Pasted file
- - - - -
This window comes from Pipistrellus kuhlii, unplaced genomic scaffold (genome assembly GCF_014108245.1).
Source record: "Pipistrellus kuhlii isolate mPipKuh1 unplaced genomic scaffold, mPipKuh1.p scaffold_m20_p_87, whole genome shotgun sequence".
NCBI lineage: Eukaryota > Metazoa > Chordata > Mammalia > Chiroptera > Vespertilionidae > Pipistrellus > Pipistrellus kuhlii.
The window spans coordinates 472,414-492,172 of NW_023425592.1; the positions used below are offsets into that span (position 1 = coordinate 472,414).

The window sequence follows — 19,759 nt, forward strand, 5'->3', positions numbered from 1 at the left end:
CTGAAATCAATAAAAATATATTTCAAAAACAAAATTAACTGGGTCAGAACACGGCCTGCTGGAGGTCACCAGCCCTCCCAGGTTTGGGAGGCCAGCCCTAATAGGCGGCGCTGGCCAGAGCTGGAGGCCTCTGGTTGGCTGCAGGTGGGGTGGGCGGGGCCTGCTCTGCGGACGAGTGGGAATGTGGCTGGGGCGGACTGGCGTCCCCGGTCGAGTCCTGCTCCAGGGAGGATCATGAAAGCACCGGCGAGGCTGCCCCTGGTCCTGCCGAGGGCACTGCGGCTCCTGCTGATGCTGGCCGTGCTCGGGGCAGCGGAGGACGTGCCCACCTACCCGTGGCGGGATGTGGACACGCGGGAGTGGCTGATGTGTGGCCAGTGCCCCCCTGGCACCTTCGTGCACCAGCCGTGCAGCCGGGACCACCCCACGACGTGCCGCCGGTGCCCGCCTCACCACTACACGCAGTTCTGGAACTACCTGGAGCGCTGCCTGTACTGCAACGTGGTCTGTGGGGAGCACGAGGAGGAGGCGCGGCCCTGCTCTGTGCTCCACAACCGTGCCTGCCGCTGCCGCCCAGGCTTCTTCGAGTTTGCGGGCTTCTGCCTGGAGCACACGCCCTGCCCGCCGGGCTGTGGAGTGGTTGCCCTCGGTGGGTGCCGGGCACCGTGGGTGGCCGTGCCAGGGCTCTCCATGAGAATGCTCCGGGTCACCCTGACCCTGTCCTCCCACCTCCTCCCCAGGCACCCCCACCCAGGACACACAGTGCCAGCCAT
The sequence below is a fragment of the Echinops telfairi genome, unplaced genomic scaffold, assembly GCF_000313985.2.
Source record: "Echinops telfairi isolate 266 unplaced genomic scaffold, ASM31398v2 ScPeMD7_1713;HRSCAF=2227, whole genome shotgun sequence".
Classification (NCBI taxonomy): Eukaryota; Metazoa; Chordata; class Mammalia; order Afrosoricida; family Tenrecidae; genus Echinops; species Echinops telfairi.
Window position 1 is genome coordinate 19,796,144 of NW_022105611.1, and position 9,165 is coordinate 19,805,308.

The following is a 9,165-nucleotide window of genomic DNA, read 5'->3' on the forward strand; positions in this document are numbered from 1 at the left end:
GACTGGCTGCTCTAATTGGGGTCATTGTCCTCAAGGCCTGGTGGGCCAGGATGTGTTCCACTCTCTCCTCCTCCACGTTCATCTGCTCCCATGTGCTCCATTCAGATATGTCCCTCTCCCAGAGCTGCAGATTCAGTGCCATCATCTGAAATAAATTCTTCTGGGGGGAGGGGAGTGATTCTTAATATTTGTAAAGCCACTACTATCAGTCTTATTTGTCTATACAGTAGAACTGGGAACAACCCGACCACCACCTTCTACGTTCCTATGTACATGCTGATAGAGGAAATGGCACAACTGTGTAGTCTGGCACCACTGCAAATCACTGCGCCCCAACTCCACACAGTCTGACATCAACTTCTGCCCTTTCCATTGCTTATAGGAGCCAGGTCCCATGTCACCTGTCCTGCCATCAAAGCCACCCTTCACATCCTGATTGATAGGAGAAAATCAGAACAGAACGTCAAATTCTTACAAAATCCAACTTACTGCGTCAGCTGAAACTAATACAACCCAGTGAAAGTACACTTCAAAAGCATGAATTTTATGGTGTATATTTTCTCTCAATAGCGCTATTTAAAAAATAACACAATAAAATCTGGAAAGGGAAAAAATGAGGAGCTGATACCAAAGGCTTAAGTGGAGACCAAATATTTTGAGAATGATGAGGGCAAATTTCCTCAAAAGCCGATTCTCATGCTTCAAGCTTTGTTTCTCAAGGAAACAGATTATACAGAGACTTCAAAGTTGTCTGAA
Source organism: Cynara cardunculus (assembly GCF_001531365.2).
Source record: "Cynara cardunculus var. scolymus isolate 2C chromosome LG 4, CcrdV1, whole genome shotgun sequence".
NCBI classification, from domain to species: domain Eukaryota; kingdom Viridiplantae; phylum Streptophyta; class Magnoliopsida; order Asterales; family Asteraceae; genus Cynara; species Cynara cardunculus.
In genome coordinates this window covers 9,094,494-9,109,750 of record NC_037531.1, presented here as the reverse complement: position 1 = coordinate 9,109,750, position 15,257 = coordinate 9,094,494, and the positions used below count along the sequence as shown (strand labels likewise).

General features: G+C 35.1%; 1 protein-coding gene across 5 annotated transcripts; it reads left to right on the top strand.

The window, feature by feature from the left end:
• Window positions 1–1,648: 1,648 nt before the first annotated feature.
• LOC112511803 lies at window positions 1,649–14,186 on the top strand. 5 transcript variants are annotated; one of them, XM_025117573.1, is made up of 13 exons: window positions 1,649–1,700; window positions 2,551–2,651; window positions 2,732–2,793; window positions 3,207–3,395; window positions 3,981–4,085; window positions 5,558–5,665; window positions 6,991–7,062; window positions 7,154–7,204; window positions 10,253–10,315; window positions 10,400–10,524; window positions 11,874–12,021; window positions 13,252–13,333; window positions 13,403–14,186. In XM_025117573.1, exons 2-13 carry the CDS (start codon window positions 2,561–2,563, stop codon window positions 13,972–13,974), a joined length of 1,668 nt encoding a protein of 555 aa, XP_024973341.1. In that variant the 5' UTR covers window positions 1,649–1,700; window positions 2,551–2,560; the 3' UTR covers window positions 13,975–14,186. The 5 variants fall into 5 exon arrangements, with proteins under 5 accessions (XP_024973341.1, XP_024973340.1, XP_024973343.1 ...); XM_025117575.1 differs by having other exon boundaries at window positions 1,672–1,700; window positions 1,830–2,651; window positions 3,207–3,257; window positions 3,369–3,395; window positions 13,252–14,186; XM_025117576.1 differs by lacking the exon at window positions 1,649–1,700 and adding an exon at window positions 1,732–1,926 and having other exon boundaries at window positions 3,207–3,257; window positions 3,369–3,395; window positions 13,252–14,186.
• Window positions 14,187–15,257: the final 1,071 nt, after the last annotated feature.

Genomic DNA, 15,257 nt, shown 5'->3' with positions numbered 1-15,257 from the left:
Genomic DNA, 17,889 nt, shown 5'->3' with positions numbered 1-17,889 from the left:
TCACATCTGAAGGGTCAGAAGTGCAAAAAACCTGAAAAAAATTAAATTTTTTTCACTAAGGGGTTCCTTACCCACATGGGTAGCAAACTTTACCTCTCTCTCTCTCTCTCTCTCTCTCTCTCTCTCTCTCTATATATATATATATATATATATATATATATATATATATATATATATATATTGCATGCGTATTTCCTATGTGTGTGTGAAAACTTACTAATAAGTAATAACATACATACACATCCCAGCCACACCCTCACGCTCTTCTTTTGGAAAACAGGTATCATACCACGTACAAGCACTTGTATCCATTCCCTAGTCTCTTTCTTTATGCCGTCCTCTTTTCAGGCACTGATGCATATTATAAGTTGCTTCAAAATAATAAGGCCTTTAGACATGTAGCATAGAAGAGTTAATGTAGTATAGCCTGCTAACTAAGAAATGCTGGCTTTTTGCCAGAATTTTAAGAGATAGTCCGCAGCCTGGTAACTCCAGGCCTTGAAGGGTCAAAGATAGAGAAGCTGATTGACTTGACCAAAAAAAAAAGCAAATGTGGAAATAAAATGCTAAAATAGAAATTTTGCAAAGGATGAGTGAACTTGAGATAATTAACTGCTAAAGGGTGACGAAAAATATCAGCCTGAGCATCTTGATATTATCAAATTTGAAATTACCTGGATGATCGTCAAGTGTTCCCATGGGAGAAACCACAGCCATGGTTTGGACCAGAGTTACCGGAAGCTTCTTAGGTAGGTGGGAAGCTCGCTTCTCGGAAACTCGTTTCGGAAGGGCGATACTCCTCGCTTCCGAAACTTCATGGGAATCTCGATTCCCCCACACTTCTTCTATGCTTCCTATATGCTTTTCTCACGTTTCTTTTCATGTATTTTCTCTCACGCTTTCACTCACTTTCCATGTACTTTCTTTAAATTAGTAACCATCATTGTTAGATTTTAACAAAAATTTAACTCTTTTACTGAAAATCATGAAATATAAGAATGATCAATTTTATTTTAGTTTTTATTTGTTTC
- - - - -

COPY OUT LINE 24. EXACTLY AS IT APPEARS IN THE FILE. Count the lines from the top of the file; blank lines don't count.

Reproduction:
TCACATCTGAAGGGTCAGAAGTGCAAAAAACCTGAAAAAAATTAAATTTTTTTCACTAAGGGGTTCCTTACCCACATGGGTAGCAAACTTTACCTCTCTCTCTCTCTCTCTCTCTCTCTCTCTCTCTCTCTATATATATATATATATATATATATATATATATATATATATATATATATATTGCATGCGTATTTCCTATGTGTGTGTGAAAACTTACTAATAAGTAATAACATACATACACATCCCAGCCACACCCTCACGCTCTTCTTTTGGAAAACAGGTATCATACCACGTACAAGCACTTGTATCCATTCCCTAGTCTCTTTCTTTATGCCGTCCTCTTTTCAGGCACTGATGCATATTATAAGTTGCTTCAAAATAATAAGGCCTTTAGACATGTAGCATAGAAGAGTTAATGTAGTATAGCCTGCTAACTAAGAAATGCTGGCTTTTTGCCAGAATTTTAAGAGATAGTCCGCAGCCTGGTAACTCCAGGCCTTGAAGGGTCAAAGATAGAGAAGCTGATTGACTTGACCAAAAAAAAAAGCAAATGTGGAAATAAAATGCTAAAATAGAAATTTTGCAAAGGATGAGTGAACTTGAGATAATTAACTGCTAAAGGGTGACGAAAAATATCAGCCTGAGCATCTTGATATTATCAAATTTGAAATTACCTGGATGATCGTCAAGTGTTCCCATGGGAGAAACCACAGCCATGGTTTGGACCAGAGTTACCGGAAGCTTCTTAGGTAGGTGGGAAGCTCGCTTCTCGGAAACTCGTTTCGGAAGGGCGATACTCCTCGCTTCCGAAACTTCATGGGAATCTCGATTCCCCCACACTTCTTCTATGCTTCCTATATGCTTTTCTCACGTTTCTTTTCATGTATTTTCTCTCACGCTTTCACTCACTTTCCATGTACTTTCTTTAAATTAGTAACCATCATTGTTAGATTTTAACAAAAATTTAACTCTTTTACTGAAAATCATGAAATATAAGAATGATCAATTTTATTTTAGTTTTTATTTGTTTC